For all this and many more hilarious equity market observations, we urge readers to take a look at pages L.213 and F.213 in the latest Z.1.

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Quinvarius's picture

I think people are just selling everything because they have no choice.

revenue_anticipation_believer's picture

no choice....yes, pension funds, mutual funds, insurance companies HAVE to buy....GOING CASH IS JUST NOT DONE..it is thought that 2% is better than 0% i guess, yet KNOWING that a 2% bond issue at PAR, would in a 20% environment of inflation...could 'haircut' down to 10% of PAR in the secondary market...still paying the SAME cash interest amount, but that cash had better LOOK LIKE above 20% of the price paid for the bond - discounted downward 10 times...    

i'd guess a lot of 'market opportunity' results from 'because they had no choice, at the time'


IQ 145's picture

 speaking of people making a choice; the Kitco 24hr. live Silver chart is very interesting right now; Hong Kong has opened and it demonstrates the nature of a bull market; people buy the dips; repeatedly and relentlessly.

midtowng's picture

That's what I think too. The retail investor keeps selling because they have to cash in their 401k and IRA to live on.

ebworthen's picture

Yup, converting it to silver / gold coinage because they know the taxman will cometh after thine IRA and 401K ere long, or simply cashing them out to pay down the mortgage and credit card now (or health insurance premiums).

If the skull had eyeballs he'd be eyeballing the cleavage below.

TexDenim's picture

Wow, incredible reading! We are on the verge of an equity collapse of historical proportions.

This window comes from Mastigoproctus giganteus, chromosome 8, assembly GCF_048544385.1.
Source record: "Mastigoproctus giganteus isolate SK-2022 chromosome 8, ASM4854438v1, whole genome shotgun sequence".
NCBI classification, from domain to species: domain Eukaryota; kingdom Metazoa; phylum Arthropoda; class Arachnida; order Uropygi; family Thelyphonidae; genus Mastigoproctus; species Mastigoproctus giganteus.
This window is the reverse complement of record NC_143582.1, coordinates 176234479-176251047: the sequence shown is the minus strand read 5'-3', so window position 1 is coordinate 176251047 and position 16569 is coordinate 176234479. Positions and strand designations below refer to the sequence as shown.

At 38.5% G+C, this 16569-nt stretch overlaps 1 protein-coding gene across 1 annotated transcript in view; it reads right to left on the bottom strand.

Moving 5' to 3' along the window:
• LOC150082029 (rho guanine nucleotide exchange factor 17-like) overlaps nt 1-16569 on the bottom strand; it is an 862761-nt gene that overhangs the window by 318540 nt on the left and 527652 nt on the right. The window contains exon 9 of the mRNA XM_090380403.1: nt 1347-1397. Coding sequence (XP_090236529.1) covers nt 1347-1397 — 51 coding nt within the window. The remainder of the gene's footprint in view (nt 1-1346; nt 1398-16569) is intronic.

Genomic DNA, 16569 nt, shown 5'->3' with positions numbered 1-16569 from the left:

Gordon Freeman's picture

Good God--no shit!  OK, Tex, where's the pic?

Biggus Dickus Jr.'s picture

wow are you a girl?  I'm in love!

revenue_anticipation_believer's picture

i did not know this backdrop, net selling of equities in amount of $80 billion? I know about the consistent 'insider' sales ......AND this is NOT explained by the growth of ETF's and index funds?

And meanwhile the hunger for historically low premium bonds/equivalents..?

Now, PIMCO, we know is buying deep discounted MBS as a strategy...NOT PAR...yes, for instance 'notational PAR values' @ 6%,   they are buying bundled MBS i would guess at 'worthless'  25% ??? what price for the 'low tier' MBS ??  anyway that amounts to 24% rate of return from the income stream (if actually paid, in full)  and CAPITAL GAINS of perhaps doubleas these MBS are seen, IN THE FUTURE, as more valueable, by far to MR. MARKET

could be clever PIMCO  very very clever way to work with bond-like issues...


spinone's picture

Because the official numbers are bullshit.  They aren't painting the tape, they're printing it.

mikla's picture

Because the official numbers are bullshit.


This is actually very difficult for most people (e.g., the "layman") to understand:  Data collection is difficult and messy, even when you're attempting to be honest.

If you're not working *very hard* to be honest, then data collection, its use, and your conclusions, are useless at best, and dangerous-and-deadly at worst.

This affliction catches many people.  For example, if you are one of the silly that accepts the blind assertion that, "the stock market returns 10% on average, and the bond market 6% on average, over long periods", then I have only pity for you.  Check the data.  Neither is true.

You can use the numbers, but you must be very careful, and you should rarely trust them (you should *always* question them), and yes, I'm very sorry, this is often quite difficult to do.